University of British Columbia researchers have discovered that contrary to common belief, species do not evolve faster in warmer climates.
UBC Zoology PhD candidate Jason Weir and his mentor Prof. Dolph Schluter, director of the UBC Biodiversity Research Centre, charted the genetic family tree of 618 mammal and bird species in the Americas over the last several million years.
By analyzing the DNAs of species that are closely related to one another, the researchers found that speciation – the process in which one species splits into two – takes place faster in temperate zones than in the tropics. Their findings are published in today’s edition of the journal Science.
"It’s been long established that the tropics have more species, but it’s not clear why," says Weir. "The common assumption is that species simply evolve faster in warmer climates."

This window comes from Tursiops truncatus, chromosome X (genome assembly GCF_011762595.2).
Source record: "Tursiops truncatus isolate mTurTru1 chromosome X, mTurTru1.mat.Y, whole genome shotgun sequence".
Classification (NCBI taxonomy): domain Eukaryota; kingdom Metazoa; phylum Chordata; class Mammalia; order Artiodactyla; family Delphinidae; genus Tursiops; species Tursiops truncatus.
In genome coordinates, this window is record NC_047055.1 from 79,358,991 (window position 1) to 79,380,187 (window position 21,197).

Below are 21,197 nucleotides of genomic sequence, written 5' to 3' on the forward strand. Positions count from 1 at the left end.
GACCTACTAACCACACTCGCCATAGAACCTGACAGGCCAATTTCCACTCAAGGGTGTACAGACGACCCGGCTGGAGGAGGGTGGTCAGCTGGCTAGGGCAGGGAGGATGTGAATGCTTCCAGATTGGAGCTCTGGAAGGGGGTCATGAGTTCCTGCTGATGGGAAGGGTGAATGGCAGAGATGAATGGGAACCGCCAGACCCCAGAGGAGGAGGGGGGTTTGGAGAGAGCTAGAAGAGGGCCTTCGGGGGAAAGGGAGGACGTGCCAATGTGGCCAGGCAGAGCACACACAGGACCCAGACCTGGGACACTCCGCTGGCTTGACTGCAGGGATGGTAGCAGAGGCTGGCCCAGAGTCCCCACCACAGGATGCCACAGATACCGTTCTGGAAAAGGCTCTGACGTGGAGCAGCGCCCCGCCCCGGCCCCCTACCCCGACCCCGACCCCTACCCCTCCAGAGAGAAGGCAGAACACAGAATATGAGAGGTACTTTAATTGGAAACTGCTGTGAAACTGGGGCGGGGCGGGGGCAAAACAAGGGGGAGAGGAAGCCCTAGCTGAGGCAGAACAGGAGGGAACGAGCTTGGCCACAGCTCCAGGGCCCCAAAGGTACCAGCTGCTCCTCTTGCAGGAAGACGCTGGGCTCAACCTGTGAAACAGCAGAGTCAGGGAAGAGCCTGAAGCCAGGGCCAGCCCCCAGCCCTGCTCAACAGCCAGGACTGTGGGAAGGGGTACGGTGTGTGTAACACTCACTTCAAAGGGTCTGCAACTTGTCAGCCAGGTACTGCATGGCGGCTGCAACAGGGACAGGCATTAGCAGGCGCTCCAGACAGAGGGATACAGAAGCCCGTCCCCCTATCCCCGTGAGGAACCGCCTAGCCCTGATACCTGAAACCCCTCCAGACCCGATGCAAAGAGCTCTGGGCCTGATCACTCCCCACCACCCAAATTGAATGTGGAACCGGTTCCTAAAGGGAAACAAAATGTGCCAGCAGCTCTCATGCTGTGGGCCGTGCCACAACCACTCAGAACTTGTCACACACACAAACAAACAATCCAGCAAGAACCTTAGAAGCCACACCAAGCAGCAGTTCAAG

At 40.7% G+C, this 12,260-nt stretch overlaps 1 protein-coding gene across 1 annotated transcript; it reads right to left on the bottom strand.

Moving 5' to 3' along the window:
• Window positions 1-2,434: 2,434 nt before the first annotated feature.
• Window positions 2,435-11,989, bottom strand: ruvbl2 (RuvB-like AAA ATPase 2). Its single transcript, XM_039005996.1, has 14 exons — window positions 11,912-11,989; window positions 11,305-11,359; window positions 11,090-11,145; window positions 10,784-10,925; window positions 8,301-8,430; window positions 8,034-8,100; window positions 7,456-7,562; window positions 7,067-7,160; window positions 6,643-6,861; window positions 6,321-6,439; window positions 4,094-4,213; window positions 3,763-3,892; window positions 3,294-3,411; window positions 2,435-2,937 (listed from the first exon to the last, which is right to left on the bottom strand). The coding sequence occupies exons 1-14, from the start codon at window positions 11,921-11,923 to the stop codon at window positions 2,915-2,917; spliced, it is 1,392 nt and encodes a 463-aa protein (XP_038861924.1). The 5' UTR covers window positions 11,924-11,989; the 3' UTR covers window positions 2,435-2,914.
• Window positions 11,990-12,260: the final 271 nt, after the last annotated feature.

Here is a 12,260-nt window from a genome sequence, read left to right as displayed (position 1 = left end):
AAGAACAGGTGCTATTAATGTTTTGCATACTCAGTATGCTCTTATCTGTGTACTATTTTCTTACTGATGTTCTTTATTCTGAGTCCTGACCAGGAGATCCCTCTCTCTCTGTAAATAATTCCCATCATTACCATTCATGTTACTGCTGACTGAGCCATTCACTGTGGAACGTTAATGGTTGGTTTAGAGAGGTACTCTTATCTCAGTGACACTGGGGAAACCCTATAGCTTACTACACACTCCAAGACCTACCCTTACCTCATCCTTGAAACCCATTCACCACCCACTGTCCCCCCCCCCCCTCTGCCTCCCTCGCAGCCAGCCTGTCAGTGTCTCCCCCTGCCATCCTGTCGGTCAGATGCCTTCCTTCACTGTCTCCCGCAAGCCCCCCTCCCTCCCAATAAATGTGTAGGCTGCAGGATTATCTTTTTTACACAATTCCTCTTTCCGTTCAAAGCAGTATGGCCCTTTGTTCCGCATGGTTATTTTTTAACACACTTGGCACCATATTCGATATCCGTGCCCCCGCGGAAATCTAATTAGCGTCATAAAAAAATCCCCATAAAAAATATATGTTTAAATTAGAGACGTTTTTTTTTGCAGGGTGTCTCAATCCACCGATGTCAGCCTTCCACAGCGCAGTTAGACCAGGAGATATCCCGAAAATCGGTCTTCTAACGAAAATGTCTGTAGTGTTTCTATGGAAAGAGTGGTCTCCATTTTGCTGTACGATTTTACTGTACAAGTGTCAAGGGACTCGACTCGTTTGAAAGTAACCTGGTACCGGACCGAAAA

"Our analysis shows that new species actually evolve faster as we move towards the poles. It would take one species in the tropics three to four million years to evolve into two distinct species, whereas at 60 degrees latitude, it could take as little as one million years."
The higher speciation rate in higher latitudes, however, is counteracted by a high extinction rate, both likely due to more intense climate fluctuations, says Weir.
"In comparison, even though there is a lower speciation rate in the tropics, the stable environment contributes to an equally low extinction rate. As a result, more species survive. This could help explain why there are more species in general in warmer climates," says Weir.
"In other words, there’s a higher turnover of species in places like Canada, making it a hotbed of speciation, not the Amazon," says Schluter.
Source: University of British Columbia
Explore further: Jurassic saw fastest mammal evolution